On that note please be aware that you may only pick up bonus items on the leg of the rally that you are currently running. For planning purposes, you should think of the rally as five separate events. Bonus locations referenced on, for example, the first leg of the event are of no concern to you on any subsequent leg, even if you happen to ride within twenty feet of the site.

If there are time or date restrictions on a bonus, it is your responsibility to ensure that the time on the receipt you obtain for proof is correct and within the guidelines given. Unless the bonus listing says otherwise, we will allow a reasonable variance (5 minutes in most cases) with the time.

Always make sure that the date on each receipt is legible. All gas receipts that are submitted as a bonus item must be dated. Fuel log receipts are an important exception to this rule; it is acceptable to submit a fuel log receipt without the date imprinted. However, since nearly every gas outlet in the United States issues computer-generated receipts, we would immediately be suspect should you turn in a great many receipts that bear no date stamps.

The Iron Butt rally may remind you of a scavenger hunt. It isn't. If we tell you to pick up a gaming chip from Las Vegas, our intent is that you ride to Las Vegas and pick one up. Do not stop at the California border and ask returning gamblers if they might have a souvenir chip to sell you. That will not get you any points, but it will get you disqualified from the rally.

2. What you should expect

Be prepared for anything: bonus locations are held in a variety of settings. In the past we have sent riders to police stations, morgues, museums, private homes, caves, the tops of mountains, and the ashes of the Branch Davidian compound near Waco, Texas. Riders have watched graphic films of people being killed in accidents. If you are easily shocked, stay at home.

There may be a short hike required to collect some bonuses. If that represents a potential problem for you, please contact us as soon as possible.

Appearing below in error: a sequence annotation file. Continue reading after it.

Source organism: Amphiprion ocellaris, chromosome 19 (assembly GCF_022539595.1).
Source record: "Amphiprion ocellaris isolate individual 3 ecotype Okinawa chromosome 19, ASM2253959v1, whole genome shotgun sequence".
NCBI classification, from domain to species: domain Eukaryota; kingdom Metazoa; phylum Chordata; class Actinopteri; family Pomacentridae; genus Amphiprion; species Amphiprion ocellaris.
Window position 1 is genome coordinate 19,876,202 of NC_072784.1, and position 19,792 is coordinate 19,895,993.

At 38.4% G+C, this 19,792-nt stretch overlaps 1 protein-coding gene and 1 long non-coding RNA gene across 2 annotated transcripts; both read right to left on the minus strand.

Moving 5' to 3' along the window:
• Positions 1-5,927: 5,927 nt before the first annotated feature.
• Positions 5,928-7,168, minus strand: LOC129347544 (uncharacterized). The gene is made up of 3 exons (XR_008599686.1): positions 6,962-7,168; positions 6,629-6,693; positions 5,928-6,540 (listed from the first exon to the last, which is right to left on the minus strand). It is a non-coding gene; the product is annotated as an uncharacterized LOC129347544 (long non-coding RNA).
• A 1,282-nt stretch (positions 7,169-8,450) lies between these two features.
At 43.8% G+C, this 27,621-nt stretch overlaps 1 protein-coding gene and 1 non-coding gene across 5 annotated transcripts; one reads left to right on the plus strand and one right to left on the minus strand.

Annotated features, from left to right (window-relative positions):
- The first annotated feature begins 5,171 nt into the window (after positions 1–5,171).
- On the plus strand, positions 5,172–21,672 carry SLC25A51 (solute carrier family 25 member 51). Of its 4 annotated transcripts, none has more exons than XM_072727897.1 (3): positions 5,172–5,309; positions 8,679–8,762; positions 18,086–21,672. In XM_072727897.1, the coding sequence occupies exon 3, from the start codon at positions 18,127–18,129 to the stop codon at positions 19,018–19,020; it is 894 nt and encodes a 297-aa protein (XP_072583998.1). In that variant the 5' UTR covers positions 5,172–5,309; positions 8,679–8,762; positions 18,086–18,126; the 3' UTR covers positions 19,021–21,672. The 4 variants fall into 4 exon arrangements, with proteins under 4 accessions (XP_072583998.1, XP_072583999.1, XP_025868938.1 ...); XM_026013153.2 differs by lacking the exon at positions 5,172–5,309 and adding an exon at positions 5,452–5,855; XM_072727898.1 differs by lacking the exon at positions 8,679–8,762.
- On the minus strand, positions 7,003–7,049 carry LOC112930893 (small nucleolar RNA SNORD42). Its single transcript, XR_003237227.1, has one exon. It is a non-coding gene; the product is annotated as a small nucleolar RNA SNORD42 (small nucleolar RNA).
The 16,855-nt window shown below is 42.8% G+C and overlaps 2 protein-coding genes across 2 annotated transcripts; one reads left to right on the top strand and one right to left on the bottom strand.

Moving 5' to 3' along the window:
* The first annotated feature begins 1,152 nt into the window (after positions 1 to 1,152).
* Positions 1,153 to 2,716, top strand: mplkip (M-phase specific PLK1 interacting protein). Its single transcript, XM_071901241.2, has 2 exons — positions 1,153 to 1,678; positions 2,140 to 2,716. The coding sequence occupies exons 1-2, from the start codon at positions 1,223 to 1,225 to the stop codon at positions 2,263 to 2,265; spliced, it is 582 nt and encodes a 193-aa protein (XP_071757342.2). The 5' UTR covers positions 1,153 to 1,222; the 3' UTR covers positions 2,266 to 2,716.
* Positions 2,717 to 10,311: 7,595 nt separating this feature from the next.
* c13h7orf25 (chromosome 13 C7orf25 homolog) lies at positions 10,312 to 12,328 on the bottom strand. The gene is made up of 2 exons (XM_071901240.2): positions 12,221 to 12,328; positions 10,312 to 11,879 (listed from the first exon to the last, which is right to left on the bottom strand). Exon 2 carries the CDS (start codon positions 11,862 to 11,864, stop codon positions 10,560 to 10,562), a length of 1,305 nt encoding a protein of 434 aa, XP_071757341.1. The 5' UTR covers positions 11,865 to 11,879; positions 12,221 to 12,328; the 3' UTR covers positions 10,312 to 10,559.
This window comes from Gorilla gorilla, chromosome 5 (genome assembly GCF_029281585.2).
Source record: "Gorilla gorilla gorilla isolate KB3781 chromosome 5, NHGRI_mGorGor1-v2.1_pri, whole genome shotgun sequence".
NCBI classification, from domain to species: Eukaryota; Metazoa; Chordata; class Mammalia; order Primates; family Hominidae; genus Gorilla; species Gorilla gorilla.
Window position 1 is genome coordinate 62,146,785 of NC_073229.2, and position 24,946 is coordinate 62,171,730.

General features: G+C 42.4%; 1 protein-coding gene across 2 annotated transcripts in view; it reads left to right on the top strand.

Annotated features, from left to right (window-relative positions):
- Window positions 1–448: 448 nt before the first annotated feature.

You should carry a flashlight for bonuses that you may be required to visit after dark or in conditions without good lighting, natural or artificial.

At a checkpoint you might see a wall map with bonus locations marked for the upcoming leg. The map is a promotional item for spectators. Feel free to look at it, but the intent of the map is to give others an idea of where riders may go. Don't make it the basis of your riding plan. We do not guarantee the map's accuracy.

When choosing which bonuses to go for, don't forget to allow time to rest and sleep. Remember that every bonus, even a gas stop, takes time, usually a minimum of ten minutes.

Don't forget to account for the weather when planning your route. Should you reject a ride across the hot desert in favor of bonuses located in the mountains, you will be responsible should bad weather move in and block your path. We remind you that the Iron Butt is the World's Toughest Motorcycle Competition and no latitude is given for bad weather.

When route directions are given, please consider them advisory only. While much care has been taken to make directions accurate, we cannot guarantee them. Directions are included to save you time searching for hard-to-find bonus places. We may have mistyped a direction or turn. Use common sense. If a route direction temporarily sends you in the "wrong" direction (e.g., we tell you to go south when you know you should go north), the instructions will invariably warn you.

3. When things go wrong

There are no "tricks" on the Iron Butt rally. If you cannot find each bonus on a map (or the nearest city from which detailed instructions to a bonus location are given), either we made a mistake or you are doing something wrong. Contact the rallymaster immediately!

Before leaving a checkpoint, ensure that the description of the location of each bonus matches your map (e.g., is Chicago really near Interstate 90 in northeast Illinois?) If it does not, ask a checkpoint worker and/or the rallymaster for assistance. An Iron Butt Association official will be available at each checkpoint for at least two hours after the checkpoint's closing time to field questions. That is why you should understand the approximate location of each bonus you might potentially visit and have a route planned for the entire leg before leaving a checkpoint.